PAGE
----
As this year marks the 75th anniversary of the publication of The Fountainhead, it is worth reflecting on Rand’s first complete portrait of that new moral ideal, the hero of that novel: Howard Roark.
It would be impossible here to discuss at length what is presented in rich detail in the novel. But consider some of the central aspects of Roark’s character that Rand regards as elements of that ideal.
Roark’s essential characteristic is his independence. He is independent in every fundamental sense: in his thinking, in his motivation, in his choice of values, and in his work.
His thoughts are his own first-hand conclusions and he recognizes no authority above his own independent judgement. As such, he does not look to others to tell him what to think, nor does he surrender his convictions when others disagree, disapprove, or demand that he shut his eyes and have faith.
He learns from others, but he knows that learning requires an independent process of thought and evaluation that he must perform alone, and that the standard by which he accepts something as true can be nothing other than his own grasp of the facts.
Roark is motivated not by social expectations or unexamined feelings, but by his own chosen values. When asked why he decided to become an architect, he responds simply: “Because I love this earth. That’s all I love. I don’t like the shape of things on this earth. I want to change them.”4 And he does so by designing buildings that are beautiful, logical, and strikingly original.
Explaining his approach to his creative work to the Dean of the architecture school from which he was just expelled, Roark says:
I have, let’s say, sixty years to live. Most of that time will be spent working. I’ve chosen the work I want to do. If I find no joy in it, then I’m only condemning myself to sixty years of torture. And I can find the joy only if I do my work in the best way possible to me. But the best is a matter of standards — and I set my own standards.5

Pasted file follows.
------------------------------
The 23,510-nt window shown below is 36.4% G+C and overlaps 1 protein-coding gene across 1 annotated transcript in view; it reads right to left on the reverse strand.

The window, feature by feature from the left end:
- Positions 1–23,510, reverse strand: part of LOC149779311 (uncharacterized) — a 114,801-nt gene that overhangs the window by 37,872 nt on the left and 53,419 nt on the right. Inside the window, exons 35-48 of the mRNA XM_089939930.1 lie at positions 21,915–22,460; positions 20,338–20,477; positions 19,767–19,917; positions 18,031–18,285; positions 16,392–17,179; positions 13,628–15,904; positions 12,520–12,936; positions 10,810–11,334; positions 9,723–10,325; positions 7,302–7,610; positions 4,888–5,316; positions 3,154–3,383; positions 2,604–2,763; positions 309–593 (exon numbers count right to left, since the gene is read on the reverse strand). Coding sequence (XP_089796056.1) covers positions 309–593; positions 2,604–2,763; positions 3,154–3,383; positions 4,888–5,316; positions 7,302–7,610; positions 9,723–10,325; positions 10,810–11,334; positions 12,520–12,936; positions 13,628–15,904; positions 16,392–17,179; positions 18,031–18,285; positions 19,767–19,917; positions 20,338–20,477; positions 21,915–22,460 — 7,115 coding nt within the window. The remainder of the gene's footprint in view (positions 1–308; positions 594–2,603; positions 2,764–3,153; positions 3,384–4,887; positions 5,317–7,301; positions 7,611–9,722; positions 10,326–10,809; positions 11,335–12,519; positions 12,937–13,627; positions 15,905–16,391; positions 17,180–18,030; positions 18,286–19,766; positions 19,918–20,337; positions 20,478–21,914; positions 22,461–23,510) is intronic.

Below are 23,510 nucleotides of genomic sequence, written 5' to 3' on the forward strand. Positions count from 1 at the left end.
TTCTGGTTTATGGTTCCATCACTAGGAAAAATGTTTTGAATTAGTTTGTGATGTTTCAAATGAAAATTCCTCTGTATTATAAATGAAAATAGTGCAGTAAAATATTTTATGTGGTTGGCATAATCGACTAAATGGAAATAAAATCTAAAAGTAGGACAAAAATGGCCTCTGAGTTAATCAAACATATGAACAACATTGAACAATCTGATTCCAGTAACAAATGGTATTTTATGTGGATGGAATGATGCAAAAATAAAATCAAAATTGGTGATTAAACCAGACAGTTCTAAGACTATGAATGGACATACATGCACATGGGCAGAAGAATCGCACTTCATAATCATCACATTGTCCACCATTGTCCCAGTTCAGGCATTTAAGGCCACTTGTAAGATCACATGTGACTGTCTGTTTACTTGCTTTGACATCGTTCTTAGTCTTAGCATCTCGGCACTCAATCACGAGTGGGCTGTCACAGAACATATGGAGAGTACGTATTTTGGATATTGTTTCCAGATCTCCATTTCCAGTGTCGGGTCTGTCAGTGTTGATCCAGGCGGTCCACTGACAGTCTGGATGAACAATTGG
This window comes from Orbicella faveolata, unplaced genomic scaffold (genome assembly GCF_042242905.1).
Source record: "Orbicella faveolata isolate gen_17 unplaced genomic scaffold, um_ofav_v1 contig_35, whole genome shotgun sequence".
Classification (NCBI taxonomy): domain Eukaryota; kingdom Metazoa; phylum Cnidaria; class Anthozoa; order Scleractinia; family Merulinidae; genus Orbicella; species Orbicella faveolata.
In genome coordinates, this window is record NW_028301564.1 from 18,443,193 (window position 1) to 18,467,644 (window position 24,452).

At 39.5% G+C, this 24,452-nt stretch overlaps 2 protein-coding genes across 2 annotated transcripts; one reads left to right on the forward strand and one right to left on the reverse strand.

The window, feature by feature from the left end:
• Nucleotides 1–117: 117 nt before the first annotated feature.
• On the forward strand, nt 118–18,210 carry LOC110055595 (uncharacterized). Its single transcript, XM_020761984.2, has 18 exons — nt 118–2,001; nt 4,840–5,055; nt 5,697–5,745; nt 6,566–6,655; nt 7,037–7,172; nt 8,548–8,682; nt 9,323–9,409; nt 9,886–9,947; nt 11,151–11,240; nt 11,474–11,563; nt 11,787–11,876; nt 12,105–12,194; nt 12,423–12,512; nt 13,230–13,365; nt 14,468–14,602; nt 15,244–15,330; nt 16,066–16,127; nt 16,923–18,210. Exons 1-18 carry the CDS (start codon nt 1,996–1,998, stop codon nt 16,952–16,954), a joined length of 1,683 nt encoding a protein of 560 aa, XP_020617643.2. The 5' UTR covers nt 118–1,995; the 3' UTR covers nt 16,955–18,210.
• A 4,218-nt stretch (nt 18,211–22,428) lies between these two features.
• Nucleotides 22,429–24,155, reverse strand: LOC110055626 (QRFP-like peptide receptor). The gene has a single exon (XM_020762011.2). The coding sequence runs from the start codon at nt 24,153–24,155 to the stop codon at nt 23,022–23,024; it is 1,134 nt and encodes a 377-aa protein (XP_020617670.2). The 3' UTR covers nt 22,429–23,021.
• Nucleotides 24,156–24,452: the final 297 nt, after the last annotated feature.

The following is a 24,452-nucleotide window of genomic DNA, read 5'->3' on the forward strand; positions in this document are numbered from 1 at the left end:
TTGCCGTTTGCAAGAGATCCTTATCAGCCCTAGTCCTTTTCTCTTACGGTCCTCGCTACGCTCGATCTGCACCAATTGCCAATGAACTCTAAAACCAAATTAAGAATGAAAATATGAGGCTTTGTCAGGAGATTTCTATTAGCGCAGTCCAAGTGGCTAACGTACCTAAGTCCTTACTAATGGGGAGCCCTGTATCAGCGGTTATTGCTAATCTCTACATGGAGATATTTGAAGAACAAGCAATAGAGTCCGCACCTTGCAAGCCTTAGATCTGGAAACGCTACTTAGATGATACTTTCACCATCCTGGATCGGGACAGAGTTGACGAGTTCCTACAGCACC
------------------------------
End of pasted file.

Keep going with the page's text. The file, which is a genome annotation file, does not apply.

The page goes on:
Then there is Roark’s integrity. Roark does not compromise his values or convictions, nor does he permit any breach between the convictions and standards he holds and the actions he takes.
In a key scene in the novel, Roark is awarded an important architectural commission at a time when he needs it most, but on the condition that he add a conventional classical façade to his starkly original design. When Roark refuses — to preserve the integrity of the building he designed and of himself as its creator — he is told:
“You need the commission. Do you have to be quite so fanatical and selfless about it?”
“What?” asked Roark incredulously.
“Fanatical and selfless.”
Roark smiled. He looked down at his drawings. His elbow moved a little, pressing them to his body. He said:
“That was the most selfish thing you’ve ever seen a man do.”6